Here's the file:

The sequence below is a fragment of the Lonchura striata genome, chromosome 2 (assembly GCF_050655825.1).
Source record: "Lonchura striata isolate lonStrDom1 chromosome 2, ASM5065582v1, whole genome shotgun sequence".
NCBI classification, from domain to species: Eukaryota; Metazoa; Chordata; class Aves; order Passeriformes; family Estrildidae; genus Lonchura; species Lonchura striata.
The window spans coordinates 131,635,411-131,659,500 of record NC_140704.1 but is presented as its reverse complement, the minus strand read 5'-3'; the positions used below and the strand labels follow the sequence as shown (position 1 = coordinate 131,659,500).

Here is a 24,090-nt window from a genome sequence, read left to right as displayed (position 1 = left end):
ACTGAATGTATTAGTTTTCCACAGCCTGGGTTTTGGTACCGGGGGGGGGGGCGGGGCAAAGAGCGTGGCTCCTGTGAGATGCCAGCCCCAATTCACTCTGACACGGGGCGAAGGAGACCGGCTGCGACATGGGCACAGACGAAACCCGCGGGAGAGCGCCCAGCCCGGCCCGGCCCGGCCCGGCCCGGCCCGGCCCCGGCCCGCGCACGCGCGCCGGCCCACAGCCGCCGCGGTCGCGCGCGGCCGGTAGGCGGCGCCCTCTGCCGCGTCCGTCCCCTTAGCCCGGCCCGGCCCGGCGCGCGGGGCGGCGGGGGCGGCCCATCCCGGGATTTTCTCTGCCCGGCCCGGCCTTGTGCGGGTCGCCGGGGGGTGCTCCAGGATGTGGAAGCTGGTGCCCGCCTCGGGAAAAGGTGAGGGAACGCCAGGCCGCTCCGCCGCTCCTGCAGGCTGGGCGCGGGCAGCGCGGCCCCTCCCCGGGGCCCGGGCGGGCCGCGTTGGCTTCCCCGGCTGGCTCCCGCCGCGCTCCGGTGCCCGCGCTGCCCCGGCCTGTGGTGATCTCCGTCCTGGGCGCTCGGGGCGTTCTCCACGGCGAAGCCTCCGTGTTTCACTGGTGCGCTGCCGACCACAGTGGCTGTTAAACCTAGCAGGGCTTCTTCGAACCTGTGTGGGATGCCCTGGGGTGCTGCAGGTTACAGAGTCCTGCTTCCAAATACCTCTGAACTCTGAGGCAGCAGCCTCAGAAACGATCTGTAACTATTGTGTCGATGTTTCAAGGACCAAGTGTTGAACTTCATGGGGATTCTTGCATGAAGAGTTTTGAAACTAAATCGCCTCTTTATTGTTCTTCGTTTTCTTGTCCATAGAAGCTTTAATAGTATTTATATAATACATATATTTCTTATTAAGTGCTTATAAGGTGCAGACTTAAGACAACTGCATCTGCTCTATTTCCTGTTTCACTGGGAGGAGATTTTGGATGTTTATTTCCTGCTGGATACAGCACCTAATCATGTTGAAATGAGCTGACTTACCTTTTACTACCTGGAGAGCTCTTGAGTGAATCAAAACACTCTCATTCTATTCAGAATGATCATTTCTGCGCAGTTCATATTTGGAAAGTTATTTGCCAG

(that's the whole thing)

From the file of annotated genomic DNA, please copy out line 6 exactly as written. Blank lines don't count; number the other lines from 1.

ACTGAATGTATTAGTTTTCCACAGCCTGGGTTTTGGTACCGGGGGGGGGGGCGGGGCAAAGAGCGTGGCTCCTGTGAGATGCCAGCCCCAATTCACTCTGACACGGGGCGAAGGAGACCGGCTGCGACATGGGCACAGACGAAACCCGCGGGAGAGCGCCCAGCCCGGCCCGGCCCGGCCCGGCCCGGCCCGGCCCCGGCCCGCGCACGCGCGCCGGCCCACAGCCGCCGCGGTCGCGCGCGGCCGGTAGGCGGCGCCCTCTGCCGCGTCCGTCCCCTTAGCCCGGCCCGGCCCGGCGCGCGGGGCGGCGGGGGCGGCCCATCCCGGGATTTTCTCTGCCCGGCCCGGCCTTGTGCGGGTCGCCGGGGGGTGCTCCAGGATGTGGAAGCTGGTGCCCGCCTCGGGAAAAGGTGAGGGAACGCCAGGCCGCTCCGCCGCTCCTGCAGGCTGGGCGCGGGCAGCGCGGCCCCTCCCCGGGGCCCGGGCGGGCCGCGTTGGCTTCCCCGGCTGGCTCCCGCCGCGCTCCGGTGCCCGCGCTGCCCCGGCCTGTGGTGATCTCCGTCCTGGGCGCTCGGGGCGTTCTCCACGGCGAAGCCTCCGTGTTTCACTGGTGCGCTGCCGACCACAGTGGCTGTTAAACCTAGCAGGGCTTCTTCGAACCTGTGTGGGATGCCCTGGGGTGCTGCAGGTTACAGAGTCCTGCTTCCAAATACCTCTGAACTCTGAGGCAGCAGCCTCAGAAACGATCTGTAACTATTGTGTCGATGTTTCAAGGACCAAGTGTTGAACTTCATGGGGATTCTTGCATGAAGAGTTTTGAAACTAAATCGCCTCTTTATTGTTCTTCGTTTTCTTGTCCATAGAAGCTTTAATAGTATTTATATAATACATATATTTCTTATTAAGTGCTTATAAGGTGCAGACTTAAGACAACTGCATCTGCTCTATTTCCTGTTTCACTGGGAGGAGATTTTGGATGTTTATTTCCTGCTGGATACAGCACCTAATCATGTTGAAATGAGCTGACTTACCTTTTACTACCTGGAGAGCTCTTGAGTGAATCAAAACACTCTCATTCTATTCAGAATGATCATTTCTGCGCAGTTCATATTTGGAAAGTTATTTGCCAG